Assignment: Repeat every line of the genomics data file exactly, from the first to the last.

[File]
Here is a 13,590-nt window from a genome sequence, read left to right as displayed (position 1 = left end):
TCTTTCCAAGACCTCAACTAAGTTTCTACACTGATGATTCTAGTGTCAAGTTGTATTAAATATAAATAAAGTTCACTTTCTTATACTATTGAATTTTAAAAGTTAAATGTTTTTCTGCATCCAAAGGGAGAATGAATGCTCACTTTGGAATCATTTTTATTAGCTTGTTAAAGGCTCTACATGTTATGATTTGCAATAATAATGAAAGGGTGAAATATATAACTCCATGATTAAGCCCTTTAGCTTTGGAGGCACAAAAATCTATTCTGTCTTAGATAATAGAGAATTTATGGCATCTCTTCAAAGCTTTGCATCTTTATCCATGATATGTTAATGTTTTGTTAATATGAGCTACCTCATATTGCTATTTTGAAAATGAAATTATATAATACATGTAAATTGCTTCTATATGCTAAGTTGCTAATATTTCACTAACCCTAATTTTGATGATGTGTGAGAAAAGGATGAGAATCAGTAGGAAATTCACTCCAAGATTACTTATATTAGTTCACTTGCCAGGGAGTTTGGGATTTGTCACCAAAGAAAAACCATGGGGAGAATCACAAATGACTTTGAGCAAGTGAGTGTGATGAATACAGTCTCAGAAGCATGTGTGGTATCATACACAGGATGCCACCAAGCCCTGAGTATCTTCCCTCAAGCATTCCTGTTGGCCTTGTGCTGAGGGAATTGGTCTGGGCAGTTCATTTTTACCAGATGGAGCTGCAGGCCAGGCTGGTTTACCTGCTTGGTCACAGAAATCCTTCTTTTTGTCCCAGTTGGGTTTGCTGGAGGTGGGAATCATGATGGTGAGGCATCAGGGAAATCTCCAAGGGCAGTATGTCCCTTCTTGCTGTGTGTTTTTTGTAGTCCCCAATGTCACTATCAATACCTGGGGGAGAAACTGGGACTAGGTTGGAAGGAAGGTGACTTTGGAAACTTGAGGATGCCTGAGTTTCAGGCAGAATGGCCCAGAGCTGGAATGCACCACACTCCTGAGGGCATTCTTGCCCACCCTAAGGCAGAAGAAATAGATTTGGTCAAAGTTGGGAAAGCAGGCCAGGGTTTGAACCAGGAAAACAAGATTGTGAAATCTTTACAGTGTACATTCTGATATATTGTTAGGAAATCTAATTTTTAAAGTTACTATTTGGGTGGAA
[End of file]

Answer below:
Here is a 13,590-nt window from a genome sequence, read left to right as displayed (position 1 = left end):
TCTTTCCAAGACCTCAACTAAGTTTCTACACTGATGATTCTAGTGTCAAGTTGTATTAAATATAAATAAAGTTCACTTTCTTATACTATTGAATTTTAAAAGTTAAATGTTTTTCTGCATCCAAAGGGAGAATGAATGCTCACTTTGGAATCATTTTTATTAGCTTGTTAAAGGCTCTACATGTTATGATTTGCAATAATAATGAAAGGGTGAAATATATAACTCCATGATTAAGCCCTTTAGCTTTGGAGGCACAAAAATCTATTCTGTCTTAGATAATAGAGAATTTATGGCATCTCTTCAAAGCTTTGCATCTTTATCCATGATATGTTAATGTTTTGTTAATATGAGCTACCTCATATTGCTATTTTGAAAATGAAATTATATAATACATGTAAATTGCTTCTATATGCTAAGTTGCTAATATTTCACTAACCCTAATTTTGATGATGTGTGAGAAAAGGATGAGAATCAGTAGGAAATTCACTCCAAGATTACTTATATTAGTTCACTTGCCAGGGAGTTTGGGATTTGTCACCAAAGAAAAACCATGGGGAGAATCACAAATGACTTTGAGCAAGTGAGTGTGATGAATACAGTCTCAGAAGCATGTGTGGTATCATACACAGGATGCCACCAAGCCCTGAGTATCTTCCCTCAAGCATTCCTGTTGGCCTTGTGCTGAGGGAATTGGTCTGGGCAGTTCATTTTTACCAGATGGAGCTGCAGGCCAGGCTGGTTTACCTGCTTGGTCACAGAAATCCTTCTTTTTGTCCCAGTTGGGTTTGCTGGAGGTGGGAATCATGATGGTGAGGCATCAGGGAAATCTCCAAGGGCAGTATGTCCCTTCTTGCTGTGTGTTTTTTGTAGTCCCCAATGTCACTATCAATACCTGGGGGAGAAACTGGGACTAGGTTGGAAGGAAGGTGACTTTGGAAACTTGAGGATGCCTGAGTTTCAGGCAGAATGGCCCAGAGCTGGAATGCACCACACTCCTGAGGGCATTCTTGCCCACCCTAAGGCAGAAGAAATAGATTTGGTCAAAGTTGGGAAAGCAGGCCAGGGTTTGAACCAGGAAAACAAGATTGTGAAATCTTTACAGTGTACATTCTGATATATTGTTAGGAAATCTAATTTTTAAAGTTACTATTTGGGTGGAA